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The university is blood pressure chart pediatric discount 10 mg bisoprolol free shipping, therefore heart attack female purchase bisoprolol 5 mg on-line, in need of considerable support for its research program in the postwar period blood pressure is determined by bisoprolol 5 mg with mastercard. Research in Small Colleges Quite interesting reports were received from small colleges on their attitudes toward scientific research and their desire to encourage it. One small but well-endowed college in the East stated that its primary objective is a high quality of undergraduate teaching, and that it considers continued scholarly 138 interest in research essential in order to obtain this objective. It has done so, in general, by four different means: (1) Grants-in-aid from a special fund. This resulted in a well-equipped electronics laboratory at the beginning of the war, which was put to valuable use at once when war broke out. The type of policy outlined is much more liberal in its encouragement of research than was found in most of the smaller colleges. It does, however, represent the aims of a considerable number of them, and the adoption of similar policies by others certainly deserves encouragement. Nonresearch Institutions the returns from the 63 colleges that do not have organized research programs were mostly in the form of letters; few attempted to fill out the questionnaires. The replies are of some interest, however, and they suggest that the small liberal arts colleges fall into two definite groups. Some of these schools view themselves as purely teaching institutions and have no interest in developing research programs. The following comment is typical: In general it is my opinion that the Federal Government should not undertake to establish any far-reaching program for the support of research in either public or private colleges or universities. I do not believe such relations can be established and permanently maintained without involving political control, which has proved so disastrous in Germany and other totalitarian states. On the other hand, many of the smaller colleges feel that they could make important contributions to research, if funds were available to them for that purpose. Of the 63 nonresearch institutions reporting, 25 made statements, of which the following are typical: With adequate funds, we could reasonably expect a much greater devotion to research than obtains at present, for the members of our staf have both the interest and the training requisite for fruitful work. In developing a program of postwar federal aid to scientific research, attention should be given to the potentialities of these schools. To the extent that our sample is representative, at least 40 percent of the small liberal arts colleges in this country are desirous of conducting research, and are prevented from doing so by lack of funds. In each university; the president was requested to appoint a consultant in the natural sciences to cooperate in securing the necessary information. Inquiries were made with respect to the departments of chemistry, physics and biology, and of electrical, mechanical and chemical engineering. In those universities which had medical schools, similar inquiries were made in the departments of anatomy, physiology, biochemistry, and bacteriology. The relevant data were then compared with research expenditures in 10 of our leading industrial laboratories and in 7 nonprofit science institutes. It should be remembered, in assessing the results, that the data were prepared under pressure of time. The accounting systems in different institutions differ widely; in some instances, detailed figures could be obtained with relative ease, while in others it was necessary to make some rather crude guesses. UniversityResearchExpenditures Time and funds for research varied substantially between departments in the same university and between universities. Analysis of these variations suggests that much remains to be done if the majority of natural scientists with research interests are to be given the opportunities for research that are available in the most favored departments. Engineering departments, in general, appear to have very meager funds for research, although there are a few notable exceptions. At least two of the engineering schools under consideration have undertaken far-reaching expansions in research activity since the year 1940-expansions not due to the war, and, indeed, impeded by the war. If these are carried through according to present plans, the postwar research picture in these institutions will be very different from that for 1939-40. Extraordinary variations are shown in the extent to which direct research expenditures are met from outside sources-especially grants from industry or the foundations. Many departments draw more than half of their support from these outside sources and some of them get all their funds in this way. Comparisons were made of research expenditures in various university 140 departments, industrial laboratories and science institutes. Expenses were divided into professional salaries and direct operating expenses of research. A calculation was then made of the amount of these direct expenses in relation to professional salaries. The minimum figure in any of the industrial laboratories or science institutes studied was about forty cents per dollar of professional salary; typical figures are near one dollar, and in certain cases the figure was more than two, or even three, dollars. The highest figures for the university departments-with one or two striking exceptions, such as the chemistry department in institution number 8-are approximately the same as the lowest figures for the industrial laboratories and science institutes. Typical figures for University departments are about twenty cents per dollar of salary, and often are considerably lower. Although it is very difficult to judge, there appeared to be a correlation between the research contributions of a university department and the amount of research assistance made available to its professional workers. In the institutions and departments less adequately provided with such support there are many men with research ability whose productivity could be significantly increased by the provision of more adequate research funds. Such funds might be used to diminish heavy teaching loads, which leave many men with little time for research, and to provide essential apparatus and technical assistance. TimeDevotedtoTeachingandResearch the universities and engineering schools included in this survey rank among the leading institutions of the country. In all of them research is fostered and encouraged, and is considered an important factor in academic promotion. However, the various institutions differ considerably in the relative emphasis given to teaching and research. In a general way the 13 institutions may be said to fall into two groups: In group A, comprising institutions 1, 5, 8, 10, and 13, the teaching load is relatively light, but varies considerably among individuals. For some members of the staff it is moderately high, while for others it is only 2 or 3 hours a week. These institutions are also likely to have some research professors who do no teaching at all. Most members of the staff are expected to devote more than half of their time to research. The teaching load is considerably heavier in this group, averaging around 12 class-room hours per week. Most members of the staff, however, are able to devote about one-quarter of their time to research, and sometimes more. Research professorships involving little or no teaching are extremely rare in these universities.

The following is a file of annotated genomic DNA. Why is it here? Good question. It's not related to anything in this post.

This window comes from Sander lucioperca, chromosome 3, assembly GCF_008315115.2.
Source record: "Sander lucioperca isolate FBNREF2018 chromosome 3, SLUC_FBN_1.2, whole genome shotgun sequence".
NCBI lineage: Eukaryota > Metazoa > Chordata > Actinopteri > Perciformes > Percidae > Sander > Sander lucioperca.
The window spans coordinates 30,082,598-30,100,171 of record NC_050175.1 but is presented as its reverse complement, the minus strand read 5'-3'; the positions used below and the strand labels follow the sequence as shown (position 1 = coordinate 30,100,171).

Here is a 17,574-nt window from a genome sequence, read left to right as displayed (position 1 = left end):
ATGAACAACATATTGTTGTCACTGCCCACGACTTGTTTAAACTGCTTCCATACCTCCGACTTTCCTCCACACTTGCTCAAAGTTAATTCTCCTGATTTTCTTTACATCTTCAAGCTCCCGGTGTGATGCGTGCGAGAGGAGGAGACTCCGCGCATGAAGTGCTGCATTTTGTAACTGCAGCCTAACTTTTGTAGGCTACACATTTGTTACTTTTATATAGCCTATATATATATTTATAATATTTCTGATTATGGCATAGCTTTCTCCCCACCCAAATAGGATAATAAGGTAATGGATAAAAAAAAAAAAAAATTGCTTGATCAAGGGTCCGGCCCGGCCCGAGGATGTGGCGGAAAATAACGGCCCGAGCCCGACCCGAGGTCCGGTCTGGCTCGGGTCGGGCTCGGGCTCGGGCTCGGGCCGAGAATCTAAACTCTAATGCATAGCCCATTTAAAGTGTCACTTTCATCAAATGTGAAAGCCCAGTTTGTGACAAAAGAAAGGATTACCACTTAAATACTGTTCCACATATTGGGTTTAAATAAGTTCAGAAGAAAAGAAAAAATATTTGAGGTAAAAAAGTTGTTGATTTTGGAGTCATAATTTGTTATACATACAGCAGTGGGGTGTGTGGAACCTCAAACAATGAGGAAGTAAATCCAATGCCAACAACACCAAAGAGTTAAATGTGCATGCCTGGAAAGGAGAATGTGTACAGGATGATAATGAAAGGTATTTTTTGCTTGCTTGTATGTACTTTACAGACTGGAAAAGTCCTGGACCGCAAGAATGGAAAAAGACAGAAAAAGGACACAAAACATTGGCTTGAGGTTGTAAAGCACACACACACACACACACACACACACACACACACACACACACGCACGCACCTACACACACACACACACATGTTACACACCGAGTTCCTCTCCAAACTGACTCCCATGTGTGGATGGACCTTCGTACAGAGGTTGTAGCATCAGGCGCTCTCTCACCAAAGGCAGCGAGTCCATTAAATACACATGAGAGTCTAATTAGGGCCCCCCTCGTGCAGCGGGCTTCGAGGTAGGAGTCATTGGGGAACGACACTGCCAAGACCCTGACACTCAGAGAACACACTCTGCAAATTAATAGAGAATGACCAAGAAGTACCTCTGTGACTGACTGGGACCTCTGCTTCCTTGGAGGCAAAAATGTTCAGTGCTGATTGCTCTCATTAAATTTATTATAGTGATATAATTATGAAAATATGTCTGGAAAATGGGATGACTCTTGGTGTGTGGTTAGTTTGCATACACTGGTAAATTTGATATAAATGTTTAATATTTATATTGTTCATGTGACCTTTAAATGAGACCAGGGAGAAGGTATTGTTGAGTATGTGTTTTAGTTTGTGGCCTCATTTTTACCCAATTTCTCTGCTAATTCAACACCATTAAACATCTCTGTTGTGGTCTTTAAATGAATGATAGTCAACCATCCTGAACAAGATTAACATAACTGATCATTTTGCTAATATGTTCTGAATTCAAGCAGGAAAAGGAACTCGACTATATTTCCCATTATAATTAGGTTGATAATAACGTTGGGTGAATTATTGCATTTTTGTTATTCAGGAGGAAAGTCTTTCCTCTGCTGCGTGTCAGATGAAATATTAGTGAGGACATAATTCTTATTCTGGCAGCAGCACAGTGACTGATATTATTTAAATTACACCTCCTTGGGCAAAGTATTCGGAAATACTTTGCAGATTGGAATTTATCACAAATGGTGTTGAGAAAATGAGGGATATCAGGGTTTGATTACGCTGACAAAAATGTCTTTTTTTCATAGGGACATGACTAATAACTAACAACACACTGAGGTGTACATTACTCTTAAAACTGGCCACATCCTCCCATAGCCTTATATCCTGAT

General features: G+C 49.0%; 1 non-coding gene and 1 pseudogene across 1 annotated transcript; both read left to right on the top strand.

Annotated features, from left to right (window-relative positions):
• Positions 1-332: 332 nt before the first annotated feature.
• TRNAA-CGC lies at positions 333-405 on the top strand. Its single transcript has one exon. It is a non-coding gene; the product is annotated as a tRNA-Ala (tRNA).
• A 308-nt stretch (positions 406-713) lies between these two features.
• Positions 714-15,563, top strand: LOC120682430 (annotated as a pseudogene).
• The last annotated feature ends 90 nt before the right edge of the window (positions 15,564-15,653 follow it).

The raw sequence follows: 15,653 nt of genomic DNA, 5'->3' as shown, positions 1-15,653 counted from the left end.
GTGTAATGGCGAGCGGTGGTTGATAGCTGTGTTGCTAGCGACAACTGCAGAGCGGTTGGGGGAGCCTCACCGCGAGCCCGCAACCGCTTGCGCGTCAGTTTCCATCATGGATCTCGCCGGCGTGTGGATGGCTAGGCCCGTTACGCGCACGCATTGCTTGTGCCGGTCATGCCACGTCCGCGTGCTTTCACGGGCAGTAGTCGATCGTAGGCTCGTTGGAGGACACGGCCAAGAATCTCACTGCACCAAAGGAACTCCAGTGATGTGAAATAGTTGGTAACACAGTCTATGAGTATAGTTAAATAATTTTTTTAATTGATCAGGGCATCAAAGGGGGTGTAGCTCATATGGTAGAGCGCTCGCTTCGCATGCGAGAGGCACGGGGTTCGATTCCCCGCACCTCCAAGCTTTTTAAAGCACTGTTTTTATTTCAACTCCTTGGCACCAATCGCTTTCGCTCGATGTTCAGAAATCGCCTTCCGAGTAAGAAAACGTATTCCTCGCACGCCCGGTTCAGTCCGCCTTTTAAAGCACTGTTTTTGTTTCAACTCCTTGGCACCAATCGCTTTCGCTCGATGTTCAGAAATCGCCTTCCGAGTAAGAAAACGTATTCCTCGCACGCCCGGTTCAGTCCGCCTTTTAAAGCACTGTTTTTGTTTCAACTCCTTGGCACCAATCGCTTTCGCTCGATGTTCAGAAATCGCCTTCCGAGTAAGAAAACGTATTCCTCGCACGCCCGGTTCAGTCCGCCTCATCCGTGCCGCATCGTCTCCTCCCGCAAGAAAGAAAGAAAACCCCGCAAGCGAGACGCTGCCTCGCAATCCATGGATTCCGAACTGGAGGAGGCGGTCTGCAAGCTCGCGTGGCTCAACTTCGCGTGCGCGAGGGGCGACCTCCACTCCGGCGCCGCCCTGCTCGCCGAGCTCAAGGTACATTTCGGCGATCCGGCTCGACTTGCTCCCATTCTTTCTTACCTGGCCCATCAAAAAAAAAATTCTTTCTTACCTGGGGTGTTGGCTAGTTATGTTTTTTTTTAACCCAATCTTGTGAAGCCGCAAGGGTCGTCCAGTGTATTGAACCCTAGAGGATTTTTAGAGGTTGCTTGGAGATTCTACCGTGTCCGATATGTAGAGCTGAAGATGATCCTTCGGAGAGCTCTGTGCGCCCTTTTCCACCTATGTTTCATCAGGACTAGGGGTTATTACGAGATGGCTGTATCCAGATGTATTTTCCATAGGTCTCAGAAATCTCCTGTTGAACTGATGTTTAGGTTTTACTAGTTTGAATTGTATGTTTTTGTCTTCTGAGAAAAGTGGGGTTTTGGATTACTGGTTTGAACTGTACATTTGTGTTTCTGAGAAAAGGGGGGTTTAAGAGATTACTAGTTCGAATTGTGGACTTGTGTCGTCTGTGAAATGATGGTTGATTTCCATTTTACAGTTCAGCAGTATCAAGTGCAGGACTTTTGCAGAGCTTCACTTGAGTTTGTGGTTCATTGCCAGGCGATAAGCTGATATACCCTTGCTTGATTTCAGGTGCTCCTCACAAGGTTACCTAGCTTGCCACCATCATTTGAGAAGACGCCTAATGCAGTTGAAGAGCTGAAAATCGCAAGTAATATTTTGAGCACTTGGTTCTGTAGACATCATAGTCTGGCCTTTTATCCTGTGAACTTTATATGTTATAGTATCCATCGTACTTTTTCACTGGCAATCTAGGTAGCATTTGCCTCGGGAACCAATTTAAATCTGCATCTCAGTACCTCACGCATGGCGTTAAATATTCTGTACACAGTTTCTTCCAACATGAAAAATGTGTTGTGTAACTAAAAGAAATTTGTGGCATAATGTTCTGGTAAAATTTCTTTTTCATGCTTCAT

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Military forces heart attack vol 1 pt 14 cheapest bisoprolol, and those of the police arteria sacralis mediana best bisoprolol 10mg, the investigative police hypertension 5 mg buy 5 mg bisoprolol with visa, and civilians conducted sweeps in large sectors of the southern part of Santiago through shantytowns in the districts of San Miguel, La Cisterna, and La Granja. Government forces violently forced their way into many houses and took objects that they regarded as subversive. The men were led on foot or in vehicles to nearby soccer fields in each shantytown where their documents were examined. As their documents were checked, they were either released or taken to police facilities. Army personnel usually guarded areas of special importance such as traffic circles, bridges, underpasses, and roads leading into the capital. On some occasions the government stepped in to take total control over the city, particularly during the fourth National Protest on August 11-12, 1983, and the National Strike held July 2-3, 1986. Army forces were especially harsh since they fired their weapons and did not have police experience in maintaining public order. Referring to those who were killed during the fourth Protest, when officials claimed that eighteen thousand soldiers were controlling the capital, one government official said, "People were killed during the protest demonstrations solely because army troops had to react when they were attacked. They also arrested demonstrators, who were then often beaten and mistreated, and sometimes tortured. When they came into the shantytowns, the police and army used their weapons, especially in the evening and at night. In certain limited areas members of the air force and navy were sometimes involved. Government agents took action against nonviolent forms of expression as well as against those that were violent. The Commission determined that it had to examine a particular situation in which some private citizens killed people in the context of mass political demonstrations. Even though the circumstances were unclear, different types of situations can be distinguished. These were generally civilians shooting from a moving unlicensed vehicle or from a vehicle used for public transportation. In such cases the nature of the political motivation of the perpetrators usually cannot be determined. While it is not out of the question that these might be actions committed by subversive groups aimed at making the demonstrations more violent, in some cases the Commission has had indications that these were individuals who supported the government in power. Indeed, the forces responsible for maintaining order were apparently sometimes aware of them or in complicity with them. The fact that the perpetrators often drove around at night during curfew in areas where the police were on patrol supports the conclusion that they had ties to government agents. However, on some occasions private citizens killed someone in self-defense or to defend their property. What they did is not regarded as violating human rights when it has all the features of proportionality and the like to make it legitimate. However, such persons may be regarded as victims of political violence in a more general sense as long as they are not proven to be among the perpetrators of the unjust attack that prompted 930 legitimate self-defense. Similarly, the actions of the government and its supporters sometimes remained within the bounds of political action that was lawful in terms of existing legislation, and on other occasions both government agents and private citizens committed abuses or assaulted fundamental human rights in their actions against mass demonstrations. Nevertheless, there were expressions of violence, especially in outlying shantytowns during the evening and at night. The efforts of social and political leaders to preserve the peaceful character of the demonstrations began to be overwhelmed starting in 1984, and hence the level of violence and disorderly conduct gradually increased. Likewise the measures the government took and the manner in which the government forces acted in order to prevent the disturbance of public order were often excessive. The climate of social confrontation intensified, and the most vulnerable sectors of society suffered the consequences. As the demonstrations increasingly lost their peaceful character and it became clearer that they were not being effective in bringing about their political objective, their impact diminished, especially after July 1986. Criteria for conviction As we have noted with regard to all human rights violations examined, the Commission carried out an investigation in order to ascertain the facts and basic circumstances required in order to come to a conviction about who was indeed a victim of such violations. Thus in all cases the fact and manner of death was verified through autopsies and/or a death certificates. The circumstances of death were established through statements by witnesses that the Commission itself took or through testimonies and written accounts gathered from court cases, human rights organizations, or the press. In those cases in which such accounts point to involvement by government agents or persons working for them, this Commission sent an official request to the particular institution to send the available 931 documentation. With rare exceptions, the answers did not provide additional information on such cases. It was difficult for the Commission to come to a precise conviction about what had happened in all cases, due to the diversity of the kinds of death, the overall context of a disturbance of public order, and the confusion surrounding many situations. Hence here as in other chapters, the Commission made a distinction between victims of human rights violations and people who were killed as a result of the situation of political violence (that is, who suffered the fatal consequences of the clash between the two contending political forces). The former category includes deaths by execution or by the use of undue force by government agents, and deaths caused by politically motivated private citizens. When, however, the use of what could be regarded as justified or proportionate force by government agents caused the unforeseeable death of innocent people, the Commission regarded those killed as victims of the situation of political violence at that time. Such was sometimes the case when people were killed by tear gas canisters; when it could not be reasonably presumed that excessive force had been used; when a private citizen who was not politically motivated caused a death in which there was some relationship to the surrounding violence, as in cases of legitimate self-defense in which it is not clear that the person killed was at fault; when it could not be determined that government agents had committed the action or even when the cause of death could not be determined but it seemed to be connected to the surrounding violence. In weighing items in order to come to a conclusion, a distinction was made between deaths inflicted by government agents and those inflicted by private citizens. The main problem connected with the involvement of government agents was that matters became very complex during the demonstrations. Some actions did indeed disturb public order; the rights of other citizens were affected; and in extreme cases, violent clashes took place. In such circumstances, government forces were not simply acting politically, but were carrying out their institutional duties. This Commission cannot overlook the fact that the law charges these institutions with maintaining public order and that their operations and use of force to attain those ends are inherently 932 justified. To that end the Commission took into account evidence on how government agents acted during the protests in addition to testimony on how they acted in each individual case. Knowledge of the normal procedure-such as whether guns were used more or less frequently and indiscriminately-entered into the consideration of most cases in determining whether the action of government agents had been disproportionate. Where private citizens were responsible for death, it has been necessary to establish a presumption that they were politically motivated. Usually the Commission came to the conviction that a politically motivated human rights violation had taken place, unless there was evidence suggesting other motives or that the use of force had been justified. In such cases overall testimony on actions by private citizens have been taken into account, with regard to both attacks on demonstrators and terrorist actions that could harm people indiscriminately (such as setting off bombs or knocking down power lines). Elsewhere we have referred to ties between the actions of private citizens and government agents, or we have said that these private citizens supported the government in power. The Commission believes that it was very difficult either to affirm or rule out such ties in each and every case. The victims the Commission has come to the conviction that 131 persons died as victims of grave human rights violations or as victims of the situation of political violence surrounding mass demonstrations.